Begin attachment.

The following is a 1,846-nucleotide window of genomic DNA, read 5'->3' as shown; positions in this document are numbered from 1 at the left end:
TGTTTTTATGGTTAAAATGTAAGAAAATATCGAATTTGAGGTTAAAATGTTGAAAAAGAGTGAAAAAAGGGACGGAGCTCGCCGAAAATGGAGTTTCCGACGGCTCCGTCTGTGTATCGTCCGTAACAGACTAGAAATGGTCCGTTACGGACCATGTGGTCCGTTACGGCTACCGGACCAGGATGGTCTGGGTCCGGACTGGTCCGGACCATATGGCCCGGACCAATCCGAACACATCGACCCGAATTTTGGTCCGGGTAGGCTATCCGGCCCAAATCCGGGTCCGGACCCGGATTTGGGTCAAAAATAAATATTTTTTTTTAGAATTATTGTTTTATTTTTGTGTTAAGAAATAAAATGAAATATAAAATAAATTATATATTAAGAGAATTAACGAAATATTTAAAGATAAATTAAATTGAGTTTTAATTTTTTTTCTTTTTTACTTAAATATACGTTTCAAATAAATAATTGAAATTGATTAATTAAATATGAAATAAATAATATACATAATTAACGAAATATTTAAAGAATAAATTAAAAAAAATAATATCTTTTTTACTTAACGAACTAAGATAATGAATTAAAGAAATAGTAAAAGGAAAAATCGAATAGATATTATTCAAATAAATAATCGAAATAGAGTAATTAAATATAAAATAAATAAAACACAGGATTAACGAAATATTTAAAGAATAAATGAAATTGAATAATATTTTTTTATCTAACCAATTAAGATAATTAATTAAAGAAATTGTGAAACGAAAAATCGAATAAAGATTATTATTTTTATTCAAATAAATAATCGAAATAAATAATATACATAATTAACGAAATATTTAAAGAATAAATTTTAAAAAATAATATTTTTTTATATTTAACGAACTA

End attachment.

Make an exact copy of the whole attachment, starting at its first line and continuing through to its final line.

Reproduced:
The following is a 1,846-nucleotide window of genomic DNA, read 5'->3' as shown; positions in this document are numbered from 1 at the left end:
TGTTTTTATGGTTAAAATGTAAGAAAATATCGAATTTGAGGTTAAAATGTTGAAAAAGAGTGAAAAAAGGGACGGAGCTCGCCGAAAATGGAGTTTCCGACGGCTCCGTCTGTGTATCGTCCGTAACAGACTAGAAATGGTCCGTTACGGACCATGTGGTCCGTTACGGCTACCGGACCAGGATGGTCTGGGTCCGGACTGGTCCGGACCATATGGCCCGGACCAATCCGAACACATCGACCCGAATTTTGGTCCGGGTAGGCTATCCGGCCCAAATCCGGGTCCGGACCCGGATTTGGGTCAAAAATAAATATTTTTTTTTAGAATTATTGTTTTATTTTTGTGTTAAGAAATAAAATGAAATATAAAATAAATTATATATTAAGAGAATTAACGAAATATTTAAAGATAAATTAAATTGAGTTTTAATTTTTTTTCTTTTTTACTTAAATATACGTTTCAAATAAATAATTGAAATTGATTAATTAAATATGAAATAAATAATATACATAATTAACGAAATATTTAAAGAATAAATTAAAAAAAATAATATCTTTTTTACTTAACGAACTAAGATAATGAATTAAAGAAATAGTAAAAGGAAAAATCGAATAGATATTATTCAAATAAATAATCGAAATAGAGTAATTAAATATAAAATAAATAAAACACAGGATTAACGAAATATTTAAAGAATAAATGAAATTGAATAATATTTTTTTATCTAACCAATTAAGATAATTAATTAAAGAAATTGTGAAACGAAAAATCGAATAAAGATTATTATTTTTATTCAAATAAATAATCGAAATAAATAATATACATAATTAACGAAATATTTAAAGAATAAATTTTAAAAAATAATATTTTTTTATATTTAACGAACTA